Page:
Prelude for Beautiful Victims

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The two words in adjacent ink do not have harmonious rhythm – “Beautiful Victim.” But their sound, though chaotic, is hopeful and promising.

It is like the punishing tones of an aggressive concerto. The opening measures demand attention, awaken the audience, provoke curiosity. How could this possibly become beautiful? But it does. Movement by movement the pieces are pulled out, each tone given a forum to explain its theme, its purpose, its place in the score. And then another piece speaks, given its time, and placed perfectly back into arrangement. Each movement played by masters; each movement playing the emotions of those who listen.

Near the end, a crescendo, a progression of moments in which the aggressive tones return, but this time less punishing and more triumphant. The same rhythms, the same tones now better understood and welcomed.

But for now the words “Beautiful Victim” beg for explanation. How, why, for what purpose are they chosen? Will there be a triumphant crescendo in the end?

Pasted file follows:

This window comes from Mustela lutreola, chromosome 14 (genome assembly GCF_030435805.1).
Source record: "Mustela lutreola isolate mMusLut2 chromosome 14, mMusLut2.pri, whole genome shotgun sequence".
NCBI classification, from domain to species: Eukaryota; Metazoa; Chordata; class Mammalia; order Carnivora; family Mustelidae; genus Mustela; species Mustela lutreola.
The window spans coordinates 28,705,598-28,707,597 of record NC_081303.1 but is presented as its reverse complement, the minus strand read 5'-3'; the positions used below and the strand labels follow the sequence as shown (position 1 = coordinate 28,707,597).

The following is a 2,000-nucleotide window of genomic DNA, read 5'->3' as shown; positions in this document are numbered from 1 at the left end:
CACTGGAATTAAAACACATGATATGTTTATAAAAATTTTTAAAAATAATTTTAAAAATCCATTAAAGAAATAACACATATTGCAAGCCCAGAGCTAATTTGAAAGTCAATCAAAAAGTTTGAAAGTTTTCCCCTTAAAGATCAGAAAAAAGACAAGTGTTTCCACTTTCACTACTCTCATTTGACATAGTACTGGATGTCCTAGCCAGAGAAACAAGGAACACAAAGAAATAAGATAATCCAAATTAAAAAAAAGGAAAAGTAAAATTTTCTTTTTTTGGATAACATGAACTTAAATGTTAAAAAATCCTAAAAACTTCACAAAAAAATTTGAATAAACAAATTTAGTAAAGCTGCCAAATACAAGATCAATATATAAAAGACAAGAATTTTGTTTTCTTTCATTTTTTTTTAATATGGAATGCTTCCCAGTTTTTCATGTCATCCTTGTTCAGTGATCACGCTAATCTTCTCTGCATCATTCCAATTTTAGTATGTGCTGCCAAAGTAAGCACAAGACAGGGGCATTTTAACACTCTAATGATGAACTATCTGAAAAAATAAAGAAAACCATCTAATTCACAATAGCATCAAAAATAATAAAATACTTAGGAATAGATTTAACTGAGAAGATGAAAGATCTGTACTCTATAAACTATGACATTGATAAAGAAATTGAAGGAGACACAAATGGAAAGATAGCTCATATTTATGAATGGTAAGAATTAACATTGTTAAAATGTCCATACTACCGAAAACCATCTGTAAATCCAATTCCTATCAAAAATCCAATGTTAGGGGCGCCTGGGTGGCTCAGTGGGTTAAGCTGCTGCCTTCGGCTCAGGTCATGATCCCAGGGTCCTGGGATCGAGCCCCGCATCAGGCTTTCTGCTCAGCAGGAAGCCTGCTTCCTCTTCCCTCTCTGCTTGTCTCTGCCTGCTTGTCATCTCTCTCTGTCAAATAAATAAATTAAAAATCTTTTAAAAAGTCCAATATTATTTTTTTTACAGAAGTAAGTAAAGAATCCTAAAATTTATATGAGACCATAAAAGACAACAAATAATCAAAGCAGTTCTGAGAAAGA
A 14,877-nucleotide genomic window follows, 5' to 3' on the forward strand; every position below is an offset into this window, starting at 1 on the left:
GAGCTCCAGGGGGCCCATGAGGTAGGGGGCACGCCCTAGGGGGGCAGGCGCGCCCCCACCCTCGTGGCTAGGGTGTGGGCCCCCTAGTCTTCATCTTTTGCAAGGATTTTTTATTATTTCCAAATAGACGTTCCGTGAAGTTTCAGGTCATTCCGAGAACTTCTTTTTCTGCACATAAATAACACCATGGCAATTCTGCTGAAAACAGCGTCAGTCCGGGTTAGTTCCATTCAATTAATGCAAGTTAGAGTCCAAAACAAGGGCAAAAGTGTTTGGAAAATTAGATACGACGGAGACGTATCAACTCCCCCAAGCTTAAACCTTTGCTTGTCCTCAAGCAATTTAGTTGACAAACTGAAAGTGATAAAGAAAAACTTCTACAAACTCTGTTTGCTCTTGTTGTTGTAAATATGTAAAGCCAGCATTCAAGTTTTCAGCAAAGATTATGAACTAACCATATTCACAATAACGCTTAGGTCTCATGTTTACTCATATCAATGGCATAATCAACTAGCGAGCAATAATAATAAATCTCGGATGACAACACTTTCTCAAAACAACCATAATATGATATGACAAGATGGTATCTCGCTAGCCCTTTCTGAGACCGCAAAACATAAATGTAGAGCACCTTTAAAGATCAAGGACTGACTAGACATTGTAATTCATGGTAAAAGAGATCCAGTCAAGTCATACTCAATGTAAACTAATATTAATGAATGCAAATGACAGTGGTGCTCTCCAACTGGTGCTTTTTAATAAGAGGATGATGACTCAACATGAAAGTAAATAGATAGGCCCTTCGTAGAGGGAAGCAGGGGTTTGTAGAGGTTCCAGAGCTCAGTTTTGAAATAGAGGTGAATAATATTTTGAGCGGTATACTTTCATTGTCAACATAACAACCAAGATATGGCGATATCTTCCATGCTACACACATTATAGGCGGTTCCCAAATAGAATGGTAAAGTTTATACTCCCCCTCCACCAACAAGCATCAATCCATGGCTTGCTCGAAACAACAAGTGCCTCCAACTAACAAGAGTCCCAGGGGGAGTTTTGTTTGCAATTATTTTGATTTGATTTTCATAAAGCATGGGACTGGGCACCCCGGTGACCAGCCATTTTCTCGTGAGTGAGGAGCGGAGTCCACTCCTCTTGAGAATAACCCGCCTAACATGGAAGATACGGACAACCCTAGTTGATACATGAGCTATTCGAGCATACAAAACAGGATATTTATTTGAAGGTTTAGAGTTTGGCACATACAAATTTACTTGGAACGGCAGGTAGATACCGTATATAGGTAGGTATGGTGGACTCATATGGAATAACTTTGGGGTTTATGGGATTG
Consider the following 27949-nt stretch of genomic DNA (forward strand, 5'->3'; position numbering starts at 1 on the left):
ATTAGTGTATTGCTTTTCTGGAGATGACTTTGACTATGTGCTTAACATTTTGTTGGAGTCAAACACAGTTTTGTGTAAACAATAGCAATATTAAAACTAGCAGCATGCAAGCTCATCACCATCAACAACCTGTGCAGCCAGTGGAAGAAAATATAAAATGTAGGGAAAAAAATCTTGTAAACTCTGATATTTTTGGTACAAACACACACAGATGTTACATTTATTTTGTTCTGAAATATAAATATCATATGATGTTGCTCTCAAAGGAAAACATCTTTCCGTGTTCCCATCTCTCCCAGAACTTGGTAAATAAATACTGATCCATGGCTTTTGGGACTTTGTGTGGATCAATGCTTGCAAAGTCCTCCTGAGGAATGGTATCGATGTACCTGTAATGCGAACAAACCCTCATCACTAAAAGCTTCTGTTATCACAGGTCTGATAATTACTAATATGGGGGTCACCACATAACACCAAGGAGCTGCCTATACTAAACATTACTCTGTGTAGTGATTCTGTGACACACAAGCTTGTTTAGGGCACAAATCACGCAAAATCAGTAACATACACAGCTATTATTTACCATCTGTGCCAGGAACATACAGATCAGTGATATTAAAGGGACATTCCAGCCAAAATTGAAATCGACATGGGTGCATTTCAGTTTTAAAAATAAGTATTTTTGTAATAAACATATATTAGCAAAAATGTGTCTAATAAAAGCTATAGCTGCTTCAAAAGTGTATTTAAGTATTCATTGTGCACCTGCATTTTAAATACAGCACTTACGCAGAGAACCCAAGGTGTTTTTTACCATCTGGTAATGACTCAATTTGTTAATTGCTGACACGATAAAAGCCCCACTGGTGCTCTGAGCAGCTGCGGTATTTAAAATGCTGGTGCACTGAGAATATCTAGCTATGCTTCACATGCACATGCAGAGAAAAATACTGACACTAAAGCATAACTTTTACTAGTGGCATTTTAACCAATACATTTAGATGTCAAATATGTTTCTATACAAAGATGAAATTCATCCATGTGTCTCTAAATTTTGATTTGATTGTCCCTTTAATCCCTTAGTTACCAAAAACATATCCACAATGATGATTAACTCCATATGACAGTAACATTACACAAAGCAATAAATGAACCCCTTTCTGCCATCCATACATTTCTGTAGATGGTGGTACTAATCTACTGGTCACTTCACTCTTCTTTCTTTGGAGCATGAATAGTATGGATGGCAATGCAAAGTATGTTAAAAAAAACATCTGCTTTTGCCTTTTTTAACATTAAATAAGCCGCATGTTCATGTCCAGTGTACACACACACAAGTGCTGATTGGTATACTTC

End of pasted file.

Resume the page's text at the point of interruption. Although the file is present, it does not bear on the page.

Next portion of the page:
I love a good story. We all love happy endings.

The beautiful victims feel as if their chance for a happy ending has been taken from them. Victims are vulnerable people in an aggressive world who are punished for no good reason. The hands of the people they love have caused them the most pain. Tragedy, misery, innocence stolen, what good can possibly come from pain? How can pain possibly become beautiful?

And then there is God standing in the most unexpected position, Maestro. Not only is He an eminent composer, but the conductor of everything He has written. He is the uncaused cause of all things, right? God is keenly aware of the beautiful victim; after all, this is His song. How does a good God relate to vulnerable people who live in an evil world? If He is sovereign, how can the beautiful victims reconcile the fact that He orchestrated the most chaotic moments of their life?

Blame Him. Deny Him. Ignore Him. Every choice is an ironic acknowledgement that He is there. There is no need to deny, blame, or ignore something that does not exist.

God is.

You know.

“Beautiful Victim” – contrasting words that sound aggressive but at the same time strangely hopeful and promising.

This is the story of God orchestrating beauty in the life of one of the Bible’s most tragic victims, Genesis’ Joseph.

I love good stories. We all love happy endings. We all want one.

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